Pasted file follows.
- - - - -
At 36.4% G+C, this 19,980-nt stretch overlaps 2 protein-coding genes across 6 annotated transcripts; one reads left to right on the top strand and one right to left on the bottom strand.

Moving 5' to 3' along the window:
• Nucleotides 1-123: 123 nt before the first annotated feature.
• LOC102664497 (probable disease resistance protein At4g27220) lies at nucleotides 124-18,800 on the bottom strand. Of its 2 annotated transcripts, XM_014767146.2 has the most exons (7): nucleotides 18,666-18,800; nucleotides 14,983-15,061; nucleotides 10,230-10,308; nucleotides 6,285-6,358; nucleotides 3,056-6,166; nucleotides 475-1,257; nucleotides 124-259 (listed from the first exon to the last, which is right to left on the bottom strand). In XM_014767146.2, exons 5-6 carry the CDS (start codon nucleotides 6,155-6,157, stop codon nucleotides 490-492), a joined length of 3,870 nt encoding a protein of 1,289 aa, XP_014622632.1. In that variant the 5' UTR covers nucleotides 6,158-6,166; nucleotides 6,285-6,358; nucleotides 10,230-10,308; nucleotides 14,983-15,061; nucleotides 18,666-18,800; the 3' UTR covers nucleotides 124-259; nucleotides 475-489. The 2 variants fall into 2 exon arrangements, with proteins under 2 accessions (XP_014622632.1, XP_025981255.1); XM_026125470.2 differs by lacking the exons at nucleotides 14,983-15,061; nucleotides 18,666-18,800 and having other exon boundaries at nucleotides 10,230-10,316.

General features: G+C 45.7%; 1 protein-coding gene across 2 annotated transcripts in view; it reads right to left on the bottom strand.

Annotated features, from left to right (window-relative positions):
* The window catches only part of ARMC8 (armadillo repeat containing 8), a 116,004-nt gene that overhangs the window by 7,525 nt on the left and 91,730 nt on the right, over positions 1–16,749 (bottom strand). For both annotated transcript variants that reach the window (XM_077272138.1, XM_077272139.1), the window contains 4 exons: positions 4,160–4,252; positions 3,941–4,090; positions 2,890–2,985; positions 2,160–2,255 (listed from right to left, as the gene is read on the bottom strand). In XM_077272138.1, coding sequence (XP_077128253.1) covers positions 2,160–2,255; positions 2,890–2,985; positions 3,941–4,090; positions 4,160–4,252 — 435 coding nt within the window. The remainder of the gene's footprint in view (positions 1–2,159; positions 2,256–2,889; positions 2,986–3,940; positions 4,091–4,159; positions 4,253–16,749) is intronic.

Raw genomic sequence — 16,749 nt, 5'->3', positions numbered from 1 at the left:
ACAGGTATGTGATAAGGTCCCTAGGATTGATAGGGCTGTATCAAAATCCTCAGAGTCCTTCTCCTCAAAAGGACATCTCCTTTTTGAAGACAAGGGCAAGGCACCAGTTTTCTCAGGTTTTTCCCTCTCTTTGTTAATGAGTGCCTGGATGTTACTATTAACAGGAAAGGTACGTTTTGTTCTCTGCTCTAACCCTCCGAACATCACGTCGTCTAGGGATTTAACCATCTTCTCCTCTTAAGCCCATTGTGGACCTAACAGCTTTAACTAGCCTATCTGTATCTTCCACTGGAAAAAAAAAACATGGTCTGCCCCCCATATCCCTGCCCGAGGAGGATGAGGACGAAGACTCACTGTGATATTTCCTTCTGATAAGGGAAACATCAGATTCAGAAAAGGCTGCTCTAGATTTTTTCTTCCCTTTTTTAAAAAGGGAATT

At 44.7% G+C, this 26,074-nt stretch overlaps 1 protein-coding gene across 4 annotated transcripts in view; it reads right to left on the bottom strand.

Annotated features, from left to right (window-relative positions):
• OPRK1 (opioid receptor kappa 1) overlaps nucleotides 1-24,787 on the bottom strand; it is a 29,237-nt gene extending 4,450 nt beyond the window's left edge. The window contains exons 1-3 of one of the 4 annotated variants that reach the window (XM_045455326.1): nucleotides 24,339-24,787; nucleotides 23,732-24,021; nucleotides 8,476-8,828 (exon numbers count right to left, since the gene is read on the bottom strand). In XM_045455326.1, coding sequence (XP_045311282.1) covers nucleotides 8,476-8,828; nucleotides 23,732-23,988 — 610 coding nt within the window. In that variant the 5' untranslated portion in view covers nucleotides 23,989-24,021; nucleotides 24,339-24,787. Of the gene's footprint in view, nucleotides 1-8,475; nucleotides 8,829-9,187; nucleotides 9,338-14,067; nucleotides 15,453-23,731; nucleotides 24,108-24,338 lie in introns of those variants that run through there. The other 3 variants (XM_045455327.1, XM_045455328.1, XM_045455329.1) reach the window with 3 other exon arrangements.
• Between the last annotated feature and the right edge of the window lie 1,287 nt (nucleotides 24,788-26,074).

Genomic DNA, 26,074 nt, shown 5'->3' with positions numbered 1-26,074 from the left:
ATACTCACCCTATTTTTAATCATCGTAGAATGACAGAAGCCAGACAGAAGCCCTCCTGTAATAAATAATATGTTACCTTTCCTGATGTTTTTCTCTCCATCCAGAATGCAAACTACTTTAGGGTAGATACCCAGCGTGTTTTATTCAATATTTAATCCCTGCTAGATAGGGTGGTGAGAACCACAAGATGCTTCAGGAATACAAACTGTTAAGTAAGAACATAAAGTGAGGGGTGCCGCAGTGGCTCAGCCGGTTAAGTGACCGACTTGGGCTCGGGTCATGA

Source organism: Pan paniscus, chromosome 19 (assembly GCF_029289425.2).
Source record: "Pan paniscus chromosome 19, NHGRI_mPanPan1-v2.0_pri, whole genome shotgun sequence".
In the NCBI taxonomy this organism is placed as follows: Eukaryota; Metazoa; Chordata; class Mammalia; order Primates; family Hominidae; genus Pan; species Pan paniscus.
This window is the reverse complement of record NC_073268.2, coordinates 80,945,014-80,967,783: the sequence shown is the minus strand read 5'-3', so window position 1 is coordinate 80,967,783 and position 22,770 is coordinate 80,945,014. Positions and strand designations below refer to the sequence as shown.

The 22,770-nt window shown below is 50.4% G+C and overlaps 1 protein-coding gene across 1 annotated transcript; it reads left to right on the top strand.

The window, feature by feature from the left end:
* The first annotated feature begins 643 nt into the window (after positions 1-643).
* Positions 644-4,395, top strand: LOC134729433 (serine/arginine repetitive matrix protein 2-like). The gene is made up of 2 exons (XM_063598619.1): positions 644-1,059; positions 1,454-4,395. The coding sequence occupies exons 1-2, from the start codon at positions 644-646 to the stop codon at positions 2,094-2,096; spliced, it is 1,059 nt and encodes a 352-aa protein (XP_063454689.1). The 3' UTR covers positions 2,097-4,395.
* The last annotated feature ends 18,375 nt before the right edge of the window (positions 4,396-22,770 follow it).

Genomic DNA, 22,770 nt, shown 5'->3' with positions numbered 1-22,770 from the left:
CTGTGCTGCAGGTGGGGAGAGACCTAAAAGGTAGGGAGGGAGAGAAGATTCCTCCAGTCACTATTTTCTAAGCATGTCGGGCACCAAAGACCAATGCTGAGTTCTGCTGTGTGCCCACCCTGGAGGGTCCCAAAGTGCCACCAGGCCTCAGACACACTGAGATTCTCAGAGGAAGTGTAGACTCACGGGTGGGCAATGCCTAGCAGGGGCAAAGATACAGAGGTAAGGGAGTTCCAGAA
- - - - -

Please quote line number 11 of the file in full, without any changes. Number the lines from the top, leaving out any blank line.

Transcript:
Annotated features, from left to right (window-relative positions):